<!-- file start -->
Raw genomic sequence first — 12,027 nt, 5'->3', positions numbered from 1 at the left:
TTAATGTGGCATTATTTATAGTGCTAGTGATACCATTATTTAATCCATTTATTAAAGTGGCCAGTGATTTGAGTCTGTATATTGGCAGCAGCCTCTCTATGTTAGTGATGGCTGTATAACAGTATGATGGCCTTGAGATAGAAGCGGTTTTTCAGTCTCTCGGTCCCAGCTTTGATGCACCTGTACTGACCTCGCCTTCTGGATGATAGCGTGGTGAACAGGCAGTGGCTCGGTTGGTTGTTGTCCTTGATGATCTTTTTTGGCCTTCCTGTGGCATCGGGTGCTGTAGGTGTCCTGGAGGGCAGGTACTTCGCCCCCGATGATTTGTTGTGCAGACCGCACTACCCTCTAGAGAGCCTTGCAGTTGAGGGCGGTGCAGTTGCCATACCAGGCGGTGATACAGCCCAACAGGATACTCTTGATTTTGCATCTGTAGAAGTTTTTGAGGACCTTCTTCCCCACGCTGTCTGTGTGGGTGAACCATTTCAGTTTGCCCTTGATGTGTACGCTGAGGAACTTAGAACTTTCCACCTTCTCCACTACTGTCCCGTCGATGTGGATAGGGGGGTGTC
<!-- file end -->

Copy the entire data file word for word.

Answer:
Raw genomic sequence first — 12,027 nt, 5'->3', positions numbered from 1 at the left:
TTAATGTGGCATTATTTATAGTGCTAGTGATACCATTATTTAATCCATTTATTAAAGTGGCCAGTGATTTGAGTCTGTATATTGGCAGCAGCCTCTCTATGTTAGTGATGGCTGTATAACAGTATGATGGCCTTGAGATAGAAGCGGTTTTTCAGTCTCTCGGTCCCAGCTTTGATGCACCTGTACTGACCTCGCCTTCTGGATGATAGCGTGGTGAACAGGCAGTGGCTCGGTTGGTTGTTGTCCTTGATGATCTTTTTTGGCCTTCCTGTGGCATCGGGTGCTGTAGGTGTCCTGGAGGGCAGGTACTTCGCCCCCGATGATTTGTTGTGCAGACCGCACTACCCTCTAGAGAGCCTTGCAGTTGAGGGCGGTGCAGTTGCCATACCAGGCGGTGATACAGCCCAACAGGATACTCTTGATTTTGCATCTGTAGAAGTTTTTGAGGACCTTCTTCCCCACGCTGTCTGTGTGGGTGAACCATTTCAGTTTGCCCTTGATGTGTACGCTGAGGAACTTAGAACTTTCCACCTTCTCCACTACTGTCCCGTCGATGTGGATAGGGGGGTGTC